The Prime Minister has vowed to put an end to the “immoral” illegal migration trade as the Government prepares to unveil new powers to crack down on small-boat crossings in the Channel.
The legislation, promised as part of Government efforts to tackle illegal migration, could come as soon as Tuesday, as Home Secretary Suella Braverman said that the only way into the UK would be a “safe and legal route”.
The legislation is expected to make asylum claims inadmissible from those who travel to the UK on small boats.
It would see a duty placed on the Home Secretary to remove “as soon as reasonably practicable” anyone who arrives on a small boat to Rwanda or a “safe third country”.
Arrivals will also be prevented from claiming asylum while in the UK, with plans also to ban them from returning once removed.
Rishi Sunak said the new powers are a step towards fulfilling his pledge to “stop the boats once and for all”.
He told The Mail On Sunday: “Illegal migration is not fair on British taxpayers, it is not fair on those who come here legally and it is not right that criminal gangs should be allowed to continue their immoral trade.
“I am determined to deliver on my promise to stop the boats. So make no mistake, if you come here illegally, you will not to be able to stay.”
The bill will be published on Tuesday, according to The Sun On Sunday.
Ms Braverman told the paper: “Enough is enough. The British people want this solved.
“They are sick of tough talk and inadequate action. We must stop the boats.
“That’s why myself and the Prime Minister have been working flat out to bring forward necessary and effective laws which will tackle this problem, once and for all.
“It has to be that if you come here illegally you will be detained and swiftly removed.
“Our laws will be simple in their intention and practice – the only route to the UK will be a safe and legal route.”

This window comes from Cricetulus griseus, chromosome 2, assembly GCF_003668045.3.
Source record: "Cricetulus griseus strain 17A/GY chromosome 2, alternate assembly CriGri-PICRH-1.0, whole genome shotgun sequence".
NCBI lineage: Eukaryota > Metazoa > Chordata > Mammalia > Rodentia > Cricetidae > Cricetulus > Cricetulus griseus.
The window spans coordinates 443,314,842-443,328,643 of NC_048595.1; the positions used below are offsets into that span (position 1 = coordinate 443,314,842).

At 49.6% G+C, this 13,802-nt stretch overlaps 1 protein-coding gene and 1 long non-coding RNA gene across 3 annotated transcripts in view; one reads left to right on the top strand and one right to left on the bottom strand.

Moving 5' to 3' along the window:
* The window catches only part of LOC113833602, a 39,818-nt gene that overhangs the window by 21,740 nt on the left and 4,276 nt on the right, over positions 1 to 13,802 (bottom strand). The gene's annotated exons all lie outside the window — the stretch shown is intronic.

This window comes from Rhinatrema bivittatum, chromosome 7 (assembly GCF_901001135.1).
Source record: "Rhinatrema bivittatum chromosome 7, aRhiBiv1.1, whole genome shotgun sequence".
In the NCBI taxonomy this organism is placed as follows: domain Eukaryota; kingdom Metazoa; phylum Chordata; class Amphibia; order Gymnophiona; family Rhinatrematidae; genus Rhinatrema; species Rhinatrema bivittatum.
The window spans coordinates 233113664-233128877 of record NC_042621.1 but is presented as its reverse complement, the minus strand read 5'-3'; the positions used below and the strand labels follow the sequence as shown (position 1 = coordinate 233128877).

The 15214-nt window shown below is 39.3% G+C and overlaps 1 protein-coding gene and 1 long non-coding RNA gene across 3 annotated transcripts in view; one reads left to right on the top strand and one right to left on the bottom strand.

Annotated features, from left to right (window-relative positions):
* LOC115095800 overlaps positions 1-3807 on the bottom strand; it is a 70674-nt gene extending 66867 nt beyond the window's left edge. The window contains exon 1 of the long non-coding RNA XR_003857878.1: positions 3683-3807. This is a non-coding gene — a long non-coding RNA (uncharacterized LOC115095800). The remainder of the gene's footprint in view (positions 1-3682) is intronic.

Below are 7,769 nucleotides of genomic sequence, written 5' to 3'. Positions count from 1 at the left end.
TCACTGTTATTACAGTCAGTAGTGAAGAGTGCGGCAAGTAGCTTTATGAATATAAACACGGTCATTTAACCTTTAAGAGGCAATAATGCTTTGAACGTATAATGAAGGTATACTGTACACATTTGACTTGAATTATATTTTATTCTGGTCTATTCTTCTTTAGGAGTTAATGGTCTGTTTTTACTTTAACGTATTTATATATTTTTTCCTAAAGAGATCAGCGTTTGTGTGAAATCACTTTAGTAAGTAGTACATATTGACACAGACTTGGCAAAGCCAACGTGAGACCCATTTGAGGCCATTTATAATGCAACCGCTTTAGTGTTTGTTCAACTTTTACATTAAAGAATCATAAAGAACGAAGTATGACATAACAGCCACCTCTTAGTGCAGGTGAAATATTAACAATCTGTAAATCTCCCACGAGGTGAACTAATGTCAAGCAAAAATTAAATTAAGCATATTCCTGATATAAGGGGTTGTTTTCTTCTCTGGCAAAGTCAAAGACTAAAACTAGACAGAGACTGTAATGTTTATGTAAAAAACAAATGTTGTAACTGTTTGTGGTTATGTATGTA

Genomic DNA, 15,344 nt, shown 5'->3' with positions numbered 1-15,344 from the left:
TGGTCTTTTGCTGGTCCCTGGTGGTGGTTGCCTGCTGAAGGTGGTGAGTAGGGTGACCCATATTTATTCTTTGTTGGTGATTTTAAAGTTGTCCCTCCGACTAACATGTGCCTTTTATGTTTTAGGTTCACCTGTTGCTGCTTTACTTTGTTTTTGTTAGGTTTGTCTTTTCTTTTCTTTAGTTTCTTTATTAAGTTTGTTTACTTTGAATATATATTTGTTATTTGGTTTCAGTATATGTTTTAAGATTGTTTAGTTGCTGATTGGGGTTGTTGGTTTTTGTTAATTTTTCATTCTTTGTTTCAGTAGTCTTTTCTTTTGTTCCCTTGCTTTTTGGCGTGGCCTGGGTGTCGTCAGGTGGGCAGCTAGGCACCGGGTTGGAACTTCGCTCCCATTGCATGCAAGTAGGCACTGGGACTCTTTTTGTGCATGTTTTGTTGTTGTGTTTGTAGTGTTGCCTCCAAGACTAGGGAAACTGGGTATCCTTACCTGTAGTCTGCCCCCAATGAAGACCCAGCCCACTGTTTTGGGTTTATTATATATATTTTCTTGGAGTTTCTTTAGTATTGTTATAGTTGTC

The Prime Minister has made “stopping the boats” one of his five priorities, while Ms Braverman has repeatedly promised to take a hard line on illegal migration and Channel crossings.
But the Government’s plans have also been criticised by campaigners, with concerns too about whether some of the policies are compatible with the European Convention on Human Rights.
The Rwanda scheme too has been mired in legal challenges, and so far no flights carrying migrants to the Rwandan capital Kigali have departed.
The latest Home Office figures show 2,950 migrants have crossed the Channel already this year.
Mr Sunak has been under considerable pressure from his own backbenches to tackle illegal migration.
Downing Street has said that the legislation will come in due course.
Critics expressed concern at the plans.
Christina Marriott, executive director of strategy at the Red Cross, called it “extremely concerning”.
“The Home Office knows from its own research that this will also do little to prevent people risking their lives to seek safety.
“Again and again, we hear from people that they have no prior knowledge of the UK’s asylum system, so making it harsher is not an effective strategy,” she said.
Sonya Sceats, chief executive at Freedom From Torture, called the proposals “vindictive and dysfunctional”.
“This legislation will do nothing to reduce the number of deaths in the Channel or the chaos and incompetence that blights our asylum system, nor will it guarantee sanctuary for those who need it.
“Instead, it will lead to more torture survivors being unfairly denied protection and potentially removed to Rwanda.”